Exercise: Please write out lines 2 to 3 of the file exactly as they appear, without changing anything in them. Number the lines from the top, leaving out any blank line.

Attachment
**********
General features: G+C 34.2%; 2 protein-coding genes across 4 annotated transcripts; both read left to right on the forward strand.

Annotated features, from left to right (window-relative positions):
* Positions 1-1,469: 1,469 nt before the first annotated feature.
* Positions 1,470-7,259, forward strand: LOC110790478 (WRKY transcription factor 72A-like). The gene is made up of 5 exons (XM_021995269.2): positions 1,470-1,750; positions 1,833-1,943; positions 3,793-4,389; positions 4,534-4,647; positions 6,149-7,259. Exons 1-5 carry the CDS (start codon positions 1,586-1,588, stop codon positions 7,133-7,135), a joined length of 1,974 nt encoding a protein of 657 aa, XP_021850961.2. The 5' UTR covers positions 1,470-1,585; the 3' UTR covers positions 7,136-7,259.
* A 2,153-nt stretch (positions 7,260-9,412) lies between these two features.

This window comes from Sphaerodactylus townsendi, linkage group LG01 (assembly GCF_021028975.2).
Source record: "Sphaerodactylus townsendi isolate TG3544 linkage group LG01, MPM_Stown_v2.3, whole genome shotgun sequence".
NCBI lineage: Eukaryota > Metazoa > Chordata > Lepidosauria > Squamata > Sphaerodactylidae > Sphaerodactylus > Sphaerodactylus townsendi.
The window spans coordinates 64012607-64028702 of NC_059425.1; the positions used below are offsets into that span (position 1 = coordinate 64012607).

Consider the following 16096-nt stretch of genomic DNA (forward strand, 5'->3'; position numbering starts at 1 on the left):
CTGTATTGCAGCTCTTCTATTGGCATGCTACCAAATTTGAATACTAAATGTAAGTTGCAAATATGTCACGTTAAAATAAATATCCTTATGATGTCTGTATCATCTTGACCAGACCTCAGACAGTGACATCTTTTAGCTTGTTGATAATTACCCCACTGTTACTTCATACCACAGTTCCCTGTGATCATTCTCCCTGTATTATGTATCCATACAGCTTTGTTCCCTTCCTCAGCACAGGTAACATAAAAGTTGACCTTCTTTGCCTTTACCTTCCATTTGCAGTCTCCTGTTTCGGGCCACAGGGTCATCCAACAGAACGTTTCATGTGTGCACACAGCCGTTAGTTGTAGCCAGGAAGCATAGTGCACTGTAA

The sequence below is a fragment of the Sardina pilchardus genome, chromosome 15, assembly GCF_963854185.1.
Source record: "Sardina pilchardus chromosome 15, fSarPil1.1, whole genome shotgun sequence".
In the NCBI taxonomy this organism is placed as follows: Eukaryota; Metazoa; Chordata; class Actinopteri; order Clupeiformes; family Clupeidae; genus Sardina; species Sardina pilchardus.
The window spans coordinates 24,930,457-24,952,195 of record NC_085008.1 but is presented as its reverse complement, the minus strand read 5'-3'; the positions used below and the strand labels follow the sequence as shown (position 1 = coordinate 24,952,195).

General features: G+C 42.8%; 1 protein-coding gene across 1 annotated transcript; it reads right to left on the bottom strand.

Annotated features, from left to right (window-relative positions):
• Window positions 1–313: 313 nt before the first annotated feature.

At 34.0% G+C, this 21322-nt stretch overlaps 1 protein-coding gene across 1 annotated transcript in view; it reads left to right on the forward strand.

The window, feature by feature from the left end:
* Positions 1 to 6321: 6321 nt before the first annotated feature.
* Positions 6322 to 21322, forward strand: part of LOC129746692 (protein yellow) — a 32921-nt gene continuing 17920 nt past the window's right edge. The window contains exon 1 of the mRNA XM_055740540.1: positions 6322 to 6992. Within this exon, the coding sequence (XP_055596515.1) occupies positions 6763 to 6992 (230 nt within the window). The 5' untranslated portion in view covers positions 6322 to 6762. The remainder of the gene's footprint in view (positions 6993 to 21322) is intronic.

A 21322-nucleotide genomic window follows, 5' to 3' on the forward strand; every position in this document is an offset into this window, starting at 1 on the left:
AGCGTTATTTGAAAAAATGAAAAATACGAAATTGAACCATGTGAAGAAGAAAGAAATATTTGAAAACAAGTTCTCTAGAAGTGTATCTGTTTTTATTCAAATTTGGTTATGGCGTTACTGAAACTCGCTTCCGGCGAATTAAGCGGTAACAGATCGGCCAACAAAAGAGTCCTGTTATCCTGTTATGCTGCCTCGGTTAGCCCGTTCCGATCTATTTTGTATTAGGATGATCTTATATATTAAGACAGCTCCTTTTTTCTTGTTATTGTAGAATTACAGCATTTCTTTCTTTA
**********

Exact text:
Annotated features, from left to right (window-relative positions):
* Positions 1-1,469: 1,469 nt before the first annotated feature.